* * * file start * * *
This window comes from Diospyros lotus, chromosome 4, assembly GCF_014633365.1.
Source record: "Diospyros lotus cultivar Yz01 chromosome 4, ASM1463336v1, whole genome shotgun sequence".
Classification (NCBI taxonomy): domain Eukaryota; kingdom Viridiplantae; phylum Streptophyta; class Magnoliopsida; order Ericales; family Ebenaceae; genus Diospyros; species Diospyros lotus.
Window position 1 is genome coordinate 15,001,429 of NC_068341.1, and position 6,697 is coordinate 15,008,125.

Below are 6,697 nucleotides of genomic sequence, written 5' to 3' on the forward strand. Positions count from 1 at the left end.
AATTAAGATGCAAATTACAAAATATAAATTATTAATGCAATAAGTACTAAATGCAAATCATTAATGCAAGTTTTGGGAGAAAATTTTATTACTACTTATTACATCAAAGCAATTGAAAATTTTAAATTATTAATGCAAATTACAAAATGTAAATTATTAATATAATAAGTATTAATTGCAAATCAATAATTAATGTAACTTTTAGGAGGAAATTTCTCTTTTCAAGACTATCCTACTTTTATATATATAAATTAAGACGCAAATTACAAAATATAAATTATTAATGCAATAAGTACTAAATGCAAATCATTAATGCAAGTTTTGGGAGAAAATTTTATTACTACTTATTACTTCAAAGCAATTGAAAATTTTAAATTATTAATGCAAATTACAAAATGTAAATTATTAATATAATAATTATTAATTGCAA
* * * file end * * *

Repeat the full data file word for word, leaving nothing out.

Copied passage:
This window comes from Diospyros lotus, chromosome 4, assembly GCF_014633365.1.
Source record: "Diospyros lotus cultivar Yz01 chromosome 4, ASM1463336v1, whole genome shotgun sequence".
Classification (NCBI taxonomy): domain Eukaryota; kingdom Viridiplantae; phylum Streptophyta; class Magnoliopsida; order Ericales; family Ebenaceae; genus Diospyros; species Diospyros lotus.
Window position 1 is genome coordinate 15,001,429 of NC_068341.1, and position 6,697 is coordinate 15,008,125.

Below are 6,697 nucleotides of genomic sequence, written 5' to 3' on the forward strand. Positions count from 1 at the left end.
AATTAAGATGCAAATTACAAAATATAAATTATTAATGCAATAAGTACTAAATGCAAATCATTAATGCAAGTTTTGGGAGAAAATTTTATTACTACTTATTACATCAAAGCAATTGAAAATTTTAAATTATTAATGCAAATTACAAAATGTAAATTATTAATATAATAAGTATTAATTGCAAATCAATAATTAATGTAACTTTTAGGAGGAAATTTCTCTTTTCAAGACTATCCTACTTTTATATATATAAATTAAGACGCAAATTACAAAATATAAATTATTAATGCAATAAGTACTAAATGCAAATCATTAATGCAAGTTTTGGGAGAAAATTTTATTACTACTTATTACTTCAAAGCAATTGAAAATTTTAAATTATTAATGCAAATTACAAAATGTAAATTATTAATATAATAATTATTAATTGCAA